Farm Industry News Blog

Step right up, up and away!

Iowa farmer Jeff Ryan takes a well-planned summer break to take an adventure of a lifetime in a tiny plane in Alaska.

That was especially true when we were on our way to Denali National Park. We decided to take a detour and see what was happening in Talkeetna. It was a few miles off the main road, but The Chairman spoke highly of it. Talkeetna was where a former employee of ours used to work. Dennis grew up around Cresco and helped us bale hay before I was born. We were big-time cheeseheads back then, so we'd make ten to fifteen thousand little square bales of hay to feed the dairy cows. Dennis and Guy No. 1 would usually be in the hay mow stacking bales. Even though I never met him, the Dennis story I always remembered was when he misjudged distance and ended up falling out of the hay mow onto the barn floor below. You'd always stack your bales in such a way that you'd build a small opening in the center of the stack. There was a hole in the floor where bales could then be tossed down and carried to the cows nearby. The key was to build your stack in such a way that it was square as you kept adding layers of bales as you filled the barn. Nothing is worse than having to carry bales all the way across the hay mow and then all the way across the barn again to feed them. Get yourself one of those Wile E. Coyote Acme Build-A-Holes in the center and you'd be all set. 

Key point here: Don't forget where the hole is as you're carrying bales up there in the mow. If you do, next thing you know, you're pulling a couple G's on your way to the chaff pile below. Dennis knew all about physics and acceleration after that. Surprisingly, he wasn't hurt at all. I would liked to have been there just to see if there was that moment where he was frozen in space and looked down before he began his descent with sound effects, just like Wile E. Coyote. Since I never saw him and had no proof he actually survived, I always wondered if Dennis actually died and they were just telling me he moved away to soften the story for me. All I know is that I left a lot of space between me and The Bale Chute of Death when I was in the mow.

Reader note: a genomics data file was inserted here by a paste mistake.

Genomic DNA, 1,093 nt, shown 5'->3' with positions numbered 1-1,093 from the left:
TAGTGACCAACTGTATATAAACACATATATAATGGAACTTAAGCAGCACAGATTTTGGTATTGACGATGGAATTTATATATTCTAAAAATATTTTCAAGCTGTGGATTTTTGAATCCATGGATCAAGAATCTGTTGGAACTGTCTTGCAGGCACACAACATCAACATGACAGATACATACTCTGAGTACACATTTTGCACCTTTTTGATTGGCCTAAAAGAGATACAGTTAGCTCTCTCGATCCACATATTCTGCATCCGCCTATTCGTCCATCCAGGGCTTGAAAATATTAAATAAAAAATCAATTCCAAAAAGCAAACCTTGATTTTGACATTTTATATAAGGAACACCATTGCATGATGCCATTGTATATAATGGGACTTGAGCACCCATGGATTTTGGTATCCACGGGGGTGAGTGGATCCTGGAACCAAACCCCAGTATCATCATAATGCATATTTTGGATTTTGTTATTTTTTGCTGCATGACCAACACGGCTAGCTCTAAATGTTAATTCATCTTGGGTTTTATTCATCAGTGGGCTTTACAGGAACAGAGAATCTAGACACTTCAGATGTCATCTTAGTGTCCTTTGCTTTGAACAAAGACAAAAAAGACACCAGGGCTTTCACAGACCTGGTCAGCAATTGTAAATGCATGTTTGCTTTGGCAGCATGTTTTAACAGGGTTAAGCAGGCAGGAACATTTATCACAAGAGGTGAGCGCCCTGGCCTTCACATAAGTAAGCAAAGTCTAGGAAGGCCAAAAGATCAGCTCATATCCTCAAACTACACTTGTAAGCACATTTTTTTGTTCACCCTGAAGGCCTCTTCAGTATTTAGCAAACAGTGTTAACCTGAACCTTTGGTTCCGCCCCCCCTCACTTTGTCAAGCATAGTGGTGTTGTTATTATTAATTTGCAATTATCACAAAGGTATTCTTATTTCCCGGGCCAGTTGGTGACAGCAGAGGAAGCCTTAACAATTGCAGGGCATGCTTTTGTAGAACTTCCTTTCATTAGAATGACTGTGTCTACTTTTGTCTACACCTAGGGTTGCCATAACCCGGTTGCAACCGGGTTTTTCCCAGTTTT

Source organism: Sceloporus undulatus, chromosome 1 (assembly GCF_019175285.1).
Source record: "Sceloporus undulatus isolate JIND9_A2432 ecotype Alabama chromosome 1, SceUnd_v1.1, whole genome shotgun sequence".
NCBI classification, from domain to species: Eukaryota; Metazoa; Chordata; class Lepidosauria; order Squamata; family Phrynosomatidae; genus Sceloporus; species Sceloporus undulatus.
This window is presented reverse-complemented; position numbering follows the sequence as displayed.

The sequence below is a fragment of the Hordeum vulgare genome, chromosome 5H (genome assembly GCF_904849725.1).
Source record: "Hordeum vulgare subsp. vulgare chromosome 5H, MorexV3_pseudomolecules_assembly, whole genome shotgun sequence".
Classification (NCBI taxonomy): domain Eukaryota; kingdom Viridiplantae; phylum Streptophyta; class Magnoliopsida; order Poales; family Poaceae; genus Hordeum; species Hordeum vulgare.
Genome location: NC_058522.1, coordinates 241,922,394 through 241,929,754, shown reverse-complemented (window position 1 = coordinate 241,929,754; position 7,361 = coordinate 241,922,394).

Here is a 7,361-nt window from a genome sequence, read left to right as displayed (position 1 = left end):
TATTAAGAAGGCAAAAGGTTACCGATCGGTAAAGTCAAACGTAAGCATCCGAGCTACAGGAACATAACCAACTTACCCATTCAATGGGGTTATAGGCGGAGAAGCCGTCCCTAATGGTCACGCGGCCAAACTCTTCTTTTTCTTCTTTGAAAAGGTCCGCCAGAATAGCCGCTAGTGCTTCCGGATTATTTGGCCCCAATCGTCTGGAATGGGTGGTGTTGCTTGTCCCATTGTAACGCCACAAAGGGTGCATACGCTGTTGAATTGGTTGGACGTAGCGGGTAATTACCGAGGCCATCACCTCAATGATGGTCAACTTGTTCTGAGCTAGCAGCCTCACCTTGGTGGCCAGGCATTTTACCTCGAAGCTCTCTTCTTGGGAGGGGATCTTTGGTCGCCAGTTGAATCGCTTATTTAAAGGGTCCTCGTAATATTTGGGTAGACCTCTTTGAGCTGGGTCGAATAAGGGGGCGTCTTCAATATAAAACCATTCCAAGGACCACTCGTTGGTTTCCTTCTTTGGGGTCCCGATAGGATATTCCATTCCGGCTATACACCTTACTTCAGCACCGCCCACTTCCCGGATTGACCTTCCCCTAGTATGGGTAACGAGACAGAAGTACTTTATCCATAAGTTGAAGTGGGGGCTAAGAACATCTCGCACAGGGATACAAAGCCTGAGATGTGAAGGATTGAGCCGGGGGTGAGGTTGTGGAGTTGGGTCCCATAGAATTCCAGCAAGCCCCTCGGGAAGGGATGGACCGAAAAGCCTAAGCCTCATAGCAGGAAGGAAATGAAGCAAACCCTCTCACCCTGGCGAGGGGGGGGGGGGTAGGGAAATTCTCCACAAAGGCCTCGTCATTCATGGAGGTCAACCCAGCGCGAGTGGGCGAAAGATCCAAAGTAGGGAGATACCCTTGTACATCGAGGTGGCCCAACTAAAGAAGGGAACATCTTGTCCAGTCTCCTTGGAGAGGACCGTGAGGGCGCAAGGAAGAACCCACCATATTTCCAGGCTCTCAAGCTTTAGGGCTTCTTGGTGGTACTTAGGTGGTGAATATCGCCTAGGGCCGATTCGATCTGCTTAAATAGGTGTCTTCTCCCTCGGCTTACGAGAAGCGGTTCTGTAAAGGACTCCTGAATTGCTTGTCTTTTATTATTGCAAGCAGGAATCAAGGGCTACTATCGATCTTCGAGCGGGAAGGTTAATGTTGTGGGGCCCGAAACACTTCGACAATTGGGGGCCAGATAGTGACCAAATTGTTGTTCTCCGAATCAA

Dennis supposedly moved to Alaska and became a bush pilot. He'd fly all kinds of people and cargo into remote areas of Alaska. My folks went with him one time and got to see a bunch of country from the air. You can never know too many people. 

Seeing as how I buy most of my clothes from Omar's For The Obese & Gangly Gentleman, we decided to rent a 31-ft. motorhome for our trip. That one came with a queen-sized bed, thereby allowing me to comfortably fit my outsized carcass into bed each night. The 31-footer was a bit of a whale to move around, be it on the road or in parking lots. That became exceedingly obvious in a tiny little town like Talkeetna. We had chosen to visit when they were having some kind of festival. Talkeetna reminded me a lot of nearby Decorah, Iowa. It was a town with a left-of-center feel and a professional opposition class who spends the majority of their time aggressively against something. Nothing in particular, but if you could be against anything, you'd easily find people to join your cause in no time flat. I believe the Talkeetna contingent was opposing a proposed development.     

I dropped my party off for lunch at a bistro downtown while I took Shamu a significant distance away to park. By the time I got back, they were all ready to eat. Our server showed up and took my order after that. The special was a grilled Halibut fish sandwich with Cajun mayo and a side of clam chowder. I was kind of looking forward to it, but it was taking forever. My chowder finally arrived and was outstanding. Then the wait began for the sandwich. Our young server had disappeared. When she finally stopped by again, I quickly discovered that she completely forgot the sandwich portion of my special. My free time had been spent watching the speed at which food wasn't really moving out of the kitchen, so I had a pretty good idea of how soon my meal would be meeting up with me. That's when I decided to skip the rest of the meal and call this a done deal. Since everyone else was done and ready to go, I'd have to hit the road for the hike back to Shamu and then figure out a way to get it back to the other end of town and get it turned around to pick up my party and blow this town. My niece, Sara, decided she'd go with me. She probably wanted to see how I'd get it done without her learning some new words she shouldn't repeat in front of her mother.

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The Farm Industry News Blog features commentary from Willie Vogt, Daryl Bridenbaugh and Jeff Ryan.

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